The flexible tube 12 can comprise any conventional catheter tube of suitable flexibility, torque control and diameter. In a preferred embodiment, a 7 French catheter (0.091-inch maximum diameter) was utilized.
The wire loop 28 is supported by an insulating disk, or collar, 46 attached to the end of the flexible tube 12 and having holes therethrough for passage of the ends of the wire loop 28. The collar 46 maintains the wire loop 28 in a fixed position relative to the flexible tube 12 and also insulates the distal end of tube 12 from the heat produced by the wire loop 28 when it is in operation. Preferably, the crimp connections 42, 44 between the wire loop 28 and conductors 30, 32 are made as close to collar 46 as possible in order to limit the generation of heat proximally of the collar 46. Such heat could cause melting and damage of the distal end of flexible tube 12.
The collar 46 can be fabricated from any suitable temperature-resistant insulator. One preferred material is Macor, a machinable glass ceramic produced by Corning Glass. Anodized aluminum can also be utilized. The collar 46 and the crimp connections 42, 44 can be secured in position at the end of flexible tube 12 by epoxy 48. The collar 46 can be constructed with a shoulder which extends into the tip of tube 12 and, optionally, can be provided with an extension for spacing crimp connections 42, 44 apart.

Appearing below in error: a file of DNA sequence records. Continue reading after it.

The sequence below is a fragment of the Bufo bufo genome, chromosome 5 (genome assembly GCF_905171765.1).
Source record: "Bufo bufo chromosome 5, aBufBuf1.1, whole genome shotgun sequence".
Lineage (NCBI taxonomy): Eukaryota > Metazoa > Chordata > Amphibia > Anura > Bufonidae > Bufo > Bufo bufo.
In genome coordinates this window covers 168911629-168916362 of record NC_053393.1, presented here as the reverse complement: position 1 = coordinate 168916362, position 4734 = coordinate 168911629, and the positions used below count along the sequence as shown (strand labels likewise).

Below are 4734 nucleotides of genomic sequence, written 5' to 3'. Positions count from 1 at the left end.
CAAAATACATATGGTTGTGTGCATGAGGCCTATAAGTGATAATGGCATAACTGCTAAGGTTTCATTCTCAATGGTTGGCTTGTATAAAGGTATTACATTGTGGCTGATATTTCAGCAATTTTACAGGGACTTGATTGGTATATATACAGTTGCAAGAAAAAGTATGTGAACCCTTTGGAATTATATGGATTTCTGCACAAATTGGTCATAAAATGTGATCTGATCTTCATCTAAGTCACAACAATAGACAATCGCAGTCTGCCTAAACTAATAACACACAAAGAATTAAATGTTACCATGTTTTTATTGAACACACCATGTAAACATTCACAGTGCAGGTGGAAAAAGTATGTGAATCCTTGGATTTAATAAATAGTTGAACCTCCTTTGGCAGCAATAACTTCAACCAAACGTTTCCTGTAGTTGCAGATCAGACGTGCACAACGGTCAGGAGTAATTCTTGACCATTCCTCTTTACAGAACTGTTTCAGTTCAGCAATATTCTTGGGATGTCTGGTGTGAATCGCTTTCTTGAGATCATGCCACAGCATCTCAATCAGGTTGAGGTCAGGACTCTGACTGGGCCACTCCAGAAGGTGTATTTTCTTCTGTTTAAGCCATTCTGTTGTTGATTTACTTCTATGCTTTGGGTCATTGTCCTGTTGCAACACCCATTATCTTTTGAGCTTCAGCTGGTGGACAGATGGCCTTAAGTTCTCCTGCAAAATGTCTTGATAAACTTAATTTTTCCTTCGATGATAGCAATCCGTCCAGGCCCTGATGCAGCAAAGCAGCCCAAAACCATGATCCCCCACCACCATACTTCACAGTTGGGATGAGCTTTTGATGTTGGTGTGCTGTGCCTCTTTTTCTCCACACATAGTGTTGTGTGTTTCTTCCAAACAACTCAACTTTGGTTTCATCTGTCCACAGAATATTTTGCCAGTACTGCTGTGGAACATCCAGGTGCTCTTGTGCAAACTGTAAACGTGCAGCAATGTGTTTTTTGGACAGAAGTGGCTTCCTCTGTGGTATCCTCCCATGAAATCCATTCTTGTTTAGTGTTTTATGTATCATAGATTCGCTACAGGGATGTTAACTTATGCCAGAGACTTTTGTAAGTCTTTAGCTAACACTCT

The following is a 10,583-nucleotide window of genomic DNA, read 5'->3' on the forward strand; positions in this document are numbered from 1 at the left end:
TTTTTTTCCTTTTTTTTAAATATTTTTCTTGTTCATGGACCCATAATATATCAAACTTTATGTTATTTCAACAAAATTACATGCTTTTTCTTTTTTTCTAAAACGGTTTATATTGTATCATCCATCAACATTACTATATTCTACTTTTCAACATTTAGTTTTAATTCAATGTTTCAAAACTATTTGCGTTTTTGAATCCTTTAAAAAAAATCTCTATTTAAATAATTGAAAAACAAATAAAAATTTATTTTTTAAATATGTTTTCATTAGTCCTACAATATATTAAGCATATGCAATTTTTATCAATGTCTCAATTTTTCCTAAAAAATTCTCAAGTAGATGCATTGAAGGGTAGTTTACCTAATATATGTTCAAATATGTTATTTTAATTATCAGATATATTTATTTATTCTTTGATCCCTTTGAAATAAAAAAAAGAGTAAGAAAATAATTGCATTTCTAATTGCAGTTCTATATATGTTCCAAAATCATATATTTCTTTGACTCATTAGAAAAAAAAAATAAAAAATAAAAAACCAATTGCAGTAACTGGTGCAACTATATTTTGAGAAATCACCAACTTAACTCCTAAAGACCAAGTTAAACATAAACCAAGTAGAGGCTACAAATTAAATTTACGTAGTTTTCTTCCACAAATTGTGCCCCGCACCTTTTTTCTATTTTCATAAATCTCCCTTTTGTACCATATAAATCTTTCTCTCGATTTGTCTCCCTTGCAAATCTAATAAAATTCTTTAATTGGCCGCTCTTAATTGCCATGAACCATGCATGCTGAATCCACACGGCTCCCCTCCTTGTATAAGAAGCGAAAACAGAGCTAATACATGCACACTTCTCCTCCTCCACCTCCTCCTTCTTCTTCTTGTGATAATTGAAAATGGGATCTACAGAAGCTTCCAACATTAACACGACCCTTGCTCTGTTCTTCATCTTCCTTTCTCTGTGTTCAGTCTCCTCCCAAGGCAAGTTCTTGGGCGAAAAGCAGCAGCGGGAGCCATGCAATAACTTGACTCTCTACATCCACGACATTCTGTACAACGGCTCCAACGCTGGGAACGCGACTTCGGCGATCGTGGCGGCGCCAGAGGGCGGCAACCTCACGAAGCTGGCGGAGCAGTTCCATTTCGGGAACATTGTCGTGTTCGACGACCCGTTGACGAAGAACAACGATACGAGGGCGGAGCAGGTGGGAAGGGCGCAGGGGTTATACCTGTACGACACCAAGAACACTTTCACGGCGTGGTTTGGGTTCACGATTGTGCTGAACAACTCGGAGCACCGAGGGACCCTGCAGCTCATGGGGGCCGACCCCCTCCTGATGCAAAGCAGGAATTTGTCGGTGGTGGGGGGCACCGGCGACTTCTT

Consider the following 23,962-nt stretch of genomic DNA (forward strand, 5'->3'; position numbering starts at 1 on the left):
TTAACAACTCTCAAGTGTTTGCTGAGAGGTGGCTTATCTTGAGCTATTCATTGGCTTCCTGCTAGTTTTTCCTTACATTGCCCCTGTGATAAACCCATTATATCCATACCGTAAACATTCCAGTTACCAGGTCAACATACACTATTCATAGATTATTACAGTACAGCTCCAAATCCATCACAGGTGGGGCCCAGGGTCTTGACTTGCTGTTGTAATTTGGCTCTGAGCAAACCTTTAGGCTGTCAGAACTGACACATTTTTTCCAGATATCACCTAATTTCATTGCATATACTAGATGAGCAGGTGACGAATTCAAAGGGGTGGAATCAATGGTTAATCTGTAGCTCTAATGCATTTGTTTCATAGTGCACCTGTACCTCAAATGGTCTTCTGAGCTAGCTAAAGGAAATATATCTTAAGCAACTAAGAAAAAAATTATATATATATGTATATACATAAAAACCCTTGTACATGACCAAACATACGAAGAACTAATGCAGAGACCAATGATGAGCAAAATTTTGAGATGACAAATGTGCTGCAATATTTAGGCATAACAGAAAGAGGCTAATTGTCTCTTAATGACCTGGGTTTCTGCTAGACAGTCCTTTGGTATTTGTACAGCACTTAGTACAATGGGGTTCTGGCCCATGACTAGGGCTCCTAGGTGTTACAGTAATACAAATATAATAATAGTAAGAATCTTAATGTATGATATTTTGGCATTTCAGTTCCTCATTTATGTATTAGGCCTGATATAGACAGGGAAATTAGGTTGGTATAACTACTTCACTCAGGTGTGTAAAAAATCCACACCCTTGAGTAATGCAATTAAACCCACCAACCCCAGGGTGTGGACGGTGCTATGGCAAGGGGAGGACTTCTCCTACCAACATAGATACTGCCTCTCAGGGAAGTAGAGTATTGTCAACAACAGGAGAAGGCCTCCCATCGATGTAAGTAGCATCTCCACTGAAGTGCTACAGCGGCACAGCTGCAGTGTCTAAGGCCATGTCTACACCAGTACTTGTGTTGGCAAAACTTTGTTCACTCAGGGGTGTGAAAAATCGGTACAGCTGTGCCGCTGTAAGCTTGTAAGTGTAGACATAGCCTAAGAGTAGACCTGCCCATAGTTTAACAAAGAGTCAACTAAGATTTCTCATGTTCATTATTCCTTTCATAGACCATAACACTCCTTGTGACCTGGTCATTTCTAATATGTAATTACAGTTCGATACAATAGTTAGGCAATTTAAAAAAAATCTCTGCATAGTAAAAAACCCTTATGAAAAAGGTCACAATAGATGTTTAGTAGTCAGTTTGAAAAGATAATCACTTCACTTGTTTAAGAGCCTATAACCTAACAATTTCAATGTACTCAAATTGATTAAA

The reference electrode 16 is proximally spaced about 8-10 inches back from the distal end 12a of the catheter 10. The reference electrode 16 can comprise a cylindrical metal sleeve coaxial with the flexible tube 12. In a preferred embodiment, the proximal electrode 16 is platinum. A conductor 50 is connected to reference electrode 16 and passes through lumen 34 to the proximal end of the catheter where it is coupled to connector 24. In an alternate embodiment, a wire braid is incorporated in the wall of the flexible tube 12, and the wire braid is electrically connected to reference electrode 16 using silver-filled conductive epoxy.
When the connectors 20, 22 are connected to a source of electrical energy, electrical current passes through the wire loop 28 causing a rapid increase in temperature. By proper selection of the resistance of wire loop 28 and the voltage applied to it, the wire loop 28 in less than one second reaches a temperature sufficient to cause thermal ablation of tissue. In a preferred embodiment, the loop 28 has a resistance of about 500 ohms and 10 volts d.c. are applied to it. The size and shape of the wire loop 40 can be selected for effective treatment of the target area, with the limitation that the loop must be sufficiently small to easily pass through a blood vessel or other body vessel.